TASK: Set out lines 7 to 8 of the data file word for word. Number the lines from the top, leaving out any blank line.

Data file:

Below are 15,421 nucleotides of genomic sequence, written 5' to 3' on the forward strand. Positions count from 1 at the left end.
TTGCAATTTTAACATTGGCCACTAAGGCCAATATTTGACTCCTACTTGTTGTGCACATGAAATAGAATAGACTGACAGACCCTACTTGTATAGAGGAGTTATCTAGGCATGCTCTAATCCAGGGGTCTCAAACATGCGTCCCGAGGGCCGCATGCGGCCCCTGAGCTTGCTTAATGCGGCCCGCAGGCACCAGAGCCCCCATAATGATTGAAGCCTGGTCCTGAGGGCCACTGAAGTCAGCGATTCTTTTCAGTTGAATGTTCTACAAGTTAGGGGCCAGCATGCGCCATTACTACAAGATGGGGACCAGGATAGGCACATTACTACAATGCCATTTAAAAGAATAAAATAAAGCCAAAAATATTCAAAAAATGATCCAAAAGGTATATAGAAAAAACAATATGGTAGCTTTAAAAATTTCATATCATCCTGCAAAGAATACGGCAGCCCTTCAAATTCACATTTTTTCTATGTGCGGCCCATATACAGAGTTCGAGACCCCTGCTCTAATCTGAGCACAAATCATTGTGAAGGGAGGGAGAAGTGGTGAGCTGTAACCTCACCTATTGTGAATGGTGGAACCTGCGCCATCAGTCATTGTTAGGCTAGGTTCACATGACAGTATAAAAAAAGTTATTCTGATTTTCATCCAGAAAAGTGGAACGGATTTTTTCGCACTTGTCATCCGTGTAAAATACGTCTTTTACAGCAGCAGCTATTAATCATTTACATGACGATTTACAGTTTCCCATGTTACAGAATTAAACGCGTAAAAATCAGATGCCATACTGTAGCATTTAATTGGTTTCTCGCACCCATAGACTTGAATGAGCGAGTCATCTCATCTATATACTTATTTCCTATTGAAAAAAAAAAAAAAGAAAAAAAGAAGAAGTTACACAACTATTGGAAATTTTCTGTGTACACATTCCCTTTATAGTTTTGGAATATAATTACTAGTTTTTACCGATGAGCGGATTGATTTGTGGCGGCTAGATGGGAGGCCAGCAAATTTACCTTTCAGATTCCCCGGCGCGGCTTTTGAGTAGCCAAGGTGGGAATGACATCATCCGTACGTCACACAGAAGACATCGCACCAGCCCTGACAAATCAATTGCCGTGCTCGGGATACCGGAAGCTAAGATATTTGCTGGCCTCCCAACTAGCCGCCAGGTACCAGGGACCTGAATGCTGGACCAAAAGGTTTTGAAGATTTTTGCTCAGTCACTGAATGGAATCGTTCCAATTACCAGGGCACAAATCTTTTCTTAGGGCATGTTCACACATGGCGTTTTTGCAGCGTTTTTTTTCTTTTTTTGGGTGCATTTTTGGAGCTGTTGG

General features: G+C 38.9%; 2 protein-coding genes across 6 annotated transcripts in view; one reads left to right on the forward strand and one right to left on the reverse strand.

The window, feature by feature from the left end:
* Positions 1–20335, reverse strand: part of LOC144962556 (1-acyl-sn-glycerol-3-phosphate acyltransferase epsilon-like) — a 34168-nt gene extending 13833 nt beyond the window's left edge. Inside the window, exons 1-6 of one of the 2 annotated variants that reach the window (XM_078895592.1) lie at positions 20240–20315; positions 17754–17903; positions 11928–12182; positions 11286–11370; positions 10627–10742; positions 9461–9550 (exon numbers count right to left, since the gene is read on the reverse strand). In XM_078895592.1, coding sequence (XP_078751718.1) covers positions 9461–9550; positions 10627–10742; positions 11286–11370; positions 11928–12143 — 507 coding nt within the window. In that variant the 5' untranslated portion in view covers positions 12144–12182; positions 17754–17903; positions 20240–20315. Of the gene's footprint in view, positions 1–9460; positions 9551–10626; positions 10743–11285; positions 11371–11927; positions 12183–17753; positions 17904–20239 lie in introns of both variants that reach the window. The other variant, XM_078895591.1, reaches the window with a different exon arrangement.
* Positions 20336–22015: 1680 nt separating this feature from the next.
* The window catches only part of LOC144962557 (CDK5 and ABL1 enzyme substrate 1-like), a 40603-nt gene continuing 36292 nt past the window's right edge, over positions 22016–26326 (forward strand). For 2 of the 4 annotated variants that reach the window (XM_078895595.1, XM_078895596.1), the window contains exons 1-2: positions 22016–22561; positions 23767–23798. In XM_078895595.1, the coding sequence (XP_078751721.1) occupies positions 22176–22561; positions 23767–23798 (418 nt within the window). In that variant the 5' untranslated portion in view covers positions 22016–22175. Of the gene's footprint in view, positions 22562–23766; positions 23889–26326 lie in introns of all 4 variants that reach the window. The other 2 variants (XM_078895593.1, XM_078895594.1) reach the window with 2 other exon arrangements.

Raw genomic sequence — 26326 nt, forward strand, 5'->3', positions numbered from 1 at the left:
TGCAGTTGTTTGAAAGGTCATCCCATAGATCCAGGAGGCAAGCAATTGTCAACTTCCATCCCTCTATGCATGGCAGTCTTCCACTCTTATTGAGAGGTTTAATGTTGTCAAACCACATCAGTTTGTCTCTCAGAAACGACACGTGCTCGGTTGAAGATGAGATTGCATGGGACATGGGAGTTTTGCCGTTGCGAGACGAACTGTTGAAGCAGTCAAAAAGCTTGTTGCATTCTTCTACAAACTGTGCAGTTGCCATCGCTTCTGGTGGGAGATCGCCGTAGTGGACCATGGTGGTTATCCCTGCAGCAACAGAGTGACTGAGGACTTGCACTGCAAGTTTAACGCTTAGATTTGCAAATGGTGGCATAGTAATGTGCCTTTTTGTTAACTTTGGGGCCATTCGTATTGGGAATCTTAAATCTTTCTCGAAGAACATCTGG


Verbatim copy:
* The window catches only part of LOC144962557 (CDK5 and ABL1 enzyme substrate 1-like), a 40603-nt gene continuing 36292 nt past the window's right edge, over positions 22016–26326 (forward strand). For 2 of the 4 annotated variants that reach the window (XM_078895595.1, XM_078895596.1), the window contains exons 1-2: positions 22016–22561; positions 23767–23798. In XM_078895595.1, the coding sequence (XP_078751721.1) occupies positions 22176–22561; positions 23767–23798 (418 nt within the window). In that variant the 5' untranslated portion in view covers positions 22016–22175. Of the gene's footprint in view, positions 22562–23766; positions 23889–26326 lie in introns of all 4 variants that reach the window. The other 2 variants (XM_078895593.1, XM_078895594.1) reach the window with 2 other exon arrangements.

Raw genomic sequence — 26326 nt, forward strand, 5'->3', positions numbered from 1 at the left: